luting

[loo-ting]

Origin of luting

First recorded in 1520–30; lute2 + -ing1

lute

1
[loot]
noun
  1. a stringed musical instrument having a long, fretted neck and a hollow, typically pear-shaped body with a vaulted back.
verb (used without object), lut·ed, lut·ing.
  1. to play a lute.
verb (used with object), lut·ed, lut·ing.
  1. to perform (music) on a lute: a musician skilled at luting Elizabethan ballads.
  2. to express (a feeling, mood, etc.) by means of a lute: The minstrel eloquently luted his melancholy.

Origin of lute

1
1325–75; Middle English < Middle French, Old French < Old Provençal laut < Arabic al ʿūd literally, the wood

lute

2
[loot]
noun
  1. luting.
verb (used with object), lut·ed, lut·ing.
  1. to seal or cement with luting.

Origin of lute

2
1375–1425; late Middle English < Medieval Latin lutum, special use of Latin lutum mud, clay

lute

3
[loot]
noun
  1. a paving tool for spreading and smoothing concrete, consisting of a straightedge mounted transversely on a long handle.
verb (used with object), lut·ed, lut·ing.
  1. to spread and smooth (concrete in a pavement) with a lute.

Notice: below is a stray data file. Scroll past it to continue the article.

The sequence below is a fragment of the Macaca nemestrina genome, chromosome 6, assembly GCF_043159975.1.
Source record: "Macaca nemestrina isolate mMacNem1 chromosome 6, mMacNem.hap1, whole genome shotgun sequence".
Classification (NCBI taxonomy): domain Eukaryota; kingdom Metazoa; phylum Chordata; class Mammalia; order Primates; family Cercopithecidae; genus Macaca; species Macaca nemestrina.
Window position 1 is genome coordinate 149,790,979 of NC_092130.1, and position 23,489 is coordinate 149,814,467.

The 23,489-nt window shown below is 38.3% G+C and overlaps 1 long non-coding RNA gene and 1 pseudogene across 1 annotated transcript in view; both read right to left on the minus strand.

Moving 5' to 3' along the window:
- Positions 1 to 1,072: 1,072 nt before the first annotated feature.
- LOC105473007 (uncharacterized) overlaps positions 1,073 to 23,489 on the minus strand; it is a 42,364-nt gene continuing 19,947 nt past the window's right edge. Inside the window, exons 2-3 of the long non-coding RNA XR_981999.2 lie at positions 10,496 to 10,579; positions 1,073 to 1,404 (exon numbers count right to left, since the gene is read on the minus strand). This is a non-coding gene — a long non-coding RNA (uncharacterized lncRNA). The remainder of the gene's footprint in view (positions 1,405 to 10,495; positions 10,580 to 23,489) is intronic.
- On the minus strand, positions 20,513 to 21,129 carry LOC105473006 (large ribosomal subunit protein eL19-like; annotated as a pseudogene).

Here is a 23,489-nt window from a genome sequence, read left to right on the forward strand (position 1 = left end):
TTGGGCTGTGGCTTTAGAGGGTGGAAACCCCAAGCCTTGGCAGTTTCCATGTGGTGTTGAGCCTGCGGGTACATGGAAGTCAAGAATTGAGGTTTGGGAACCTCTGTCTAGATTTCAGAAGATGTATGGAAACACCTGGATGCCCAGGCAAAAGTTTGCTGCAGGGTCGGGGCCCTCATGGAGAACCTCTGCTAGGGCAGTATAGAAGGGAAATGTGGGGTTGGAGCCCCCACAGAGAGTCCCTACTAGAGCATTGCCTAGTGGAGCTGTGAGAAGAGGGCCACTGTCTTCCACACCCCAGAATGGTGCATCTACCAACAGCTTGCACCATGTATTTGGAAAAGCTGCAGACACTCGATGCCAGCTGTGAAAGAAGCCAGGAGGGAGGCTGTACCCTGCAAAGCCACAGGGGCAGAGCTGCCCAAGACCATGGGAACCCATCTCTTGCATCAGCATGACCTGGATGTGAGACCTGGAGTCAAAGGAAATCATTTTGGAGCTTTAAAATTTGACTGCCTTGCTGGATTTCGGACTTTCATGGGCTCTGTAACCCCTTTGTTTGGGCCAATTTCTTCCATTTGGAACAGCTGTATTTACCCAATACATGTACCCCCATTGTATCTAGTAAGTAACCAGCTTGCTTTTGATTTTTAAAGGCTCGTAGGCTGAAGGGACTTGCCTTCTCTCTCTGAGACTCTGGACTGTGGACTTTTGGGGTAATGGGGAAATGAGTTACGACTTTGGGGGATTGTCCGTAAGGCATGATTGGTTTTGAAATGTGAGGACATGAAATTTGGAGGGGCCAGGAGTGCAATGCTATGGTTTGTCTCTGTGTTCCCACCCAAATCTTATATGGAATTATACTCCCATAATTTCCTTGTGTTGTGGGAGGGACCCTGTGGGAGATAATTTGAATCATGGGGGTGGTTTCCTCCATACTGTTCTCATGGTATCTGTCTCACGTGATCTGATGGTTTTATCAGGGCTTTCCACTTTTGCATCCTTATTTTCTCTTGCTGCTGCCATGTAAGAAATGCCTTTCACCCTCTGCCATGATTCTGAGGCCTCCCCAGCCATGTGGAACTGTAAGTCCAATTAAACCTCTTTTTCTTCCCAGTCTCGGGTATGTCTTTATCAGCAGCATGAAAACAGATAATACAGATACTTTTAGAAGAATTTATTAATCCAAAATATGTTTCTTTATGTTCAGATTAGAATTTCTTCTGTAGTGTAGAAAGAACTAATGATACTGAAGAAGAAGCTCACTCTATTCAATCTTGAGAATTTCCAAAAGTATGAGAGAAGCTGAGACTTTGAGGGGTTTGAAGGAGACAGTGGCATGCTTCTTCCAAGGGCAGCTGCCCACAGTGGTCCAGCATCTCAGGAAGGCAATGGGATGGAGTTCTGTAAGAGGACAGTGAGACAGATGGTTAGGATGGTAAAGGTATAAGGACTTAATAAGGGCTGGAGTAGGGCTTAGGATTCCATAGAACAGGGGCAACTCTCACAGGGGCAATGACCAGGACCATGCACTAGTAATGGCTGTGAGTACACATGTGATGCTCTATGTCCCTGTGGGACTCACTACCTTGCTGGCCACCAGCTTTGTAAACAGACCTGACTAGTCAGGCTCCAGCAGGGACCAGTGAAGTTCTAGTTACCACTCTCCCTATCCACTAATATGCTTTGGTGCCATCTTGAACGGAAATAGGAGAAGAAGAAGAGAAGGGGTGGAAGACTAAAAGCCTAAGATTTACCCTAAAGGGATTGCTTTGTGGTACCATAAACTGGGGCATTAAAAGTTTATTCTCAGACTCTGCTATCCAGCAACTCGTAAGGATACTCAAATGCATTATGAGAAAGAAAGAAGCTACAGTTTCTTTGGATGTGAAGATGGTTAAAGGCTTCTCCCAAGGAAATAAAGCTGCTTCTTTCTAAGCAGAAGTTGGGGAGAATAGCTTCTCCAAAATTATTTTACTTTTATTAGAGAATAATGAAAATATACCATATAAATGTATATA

Origin of lute

3
1870–75, Americanism; < Dutch loet
Dictionary.com Unabridged Based on the Random House Unabridged Dictionary, © Random House, Inc. 2018

Examples from the Web for luting

Historical Examples of luting


British Dictionary definitions for luting

luting

noun
  1. another name for lute 2 (def. 1)
  2. Also called: luting paste a strip of pastry placed around the dish to seal the lid of a pie

lute

1
noun
  1. an ancient plucked stringed instrument, consisting of a long fingerboard with frets and gut strings, and a body shaped like a sliced pear

Word Origin for lute

C14: from Old French lut, via Old Provençal from Arabic al `ūd, literally: the wood

lute

2
noun
  1. Also called: luting a mixture of cement and clay used to seal the joints between pipes, etc
  2. dentistry a thin layer of cement used to fix a crown or inlay in place on a tooth
verb
  1. (tr) to seal (a joint or surface) with lute

Word Origin for lute

C14: via Old French ultimately from Latin lutum clay
Collins English Dictionary - Complete & Unabridged 2012 Digital Edition © William Collins Sons & Co. Ltd. 1979, 1986 © HarperCollins Publishers 1998, 2000, 2003, 2005, 2006, 2007, 2009, 2012

Word Origin and History for luting

lute

n.

stringed musical instrument, late 13c., from Old French lut, leut, from Old Provençal laut, from Arabic al-'ud, the Arabian lute, literally "the wood" (source of Spanish laud, Portuguese alaude, Italian liuto), where al is the definite article. A player is a lutist (1620s) or a lutanist (c.1600, from Medieval Latin hybrid lutanista).

Online Etymology Dictionary, © 2010 Douglas Harper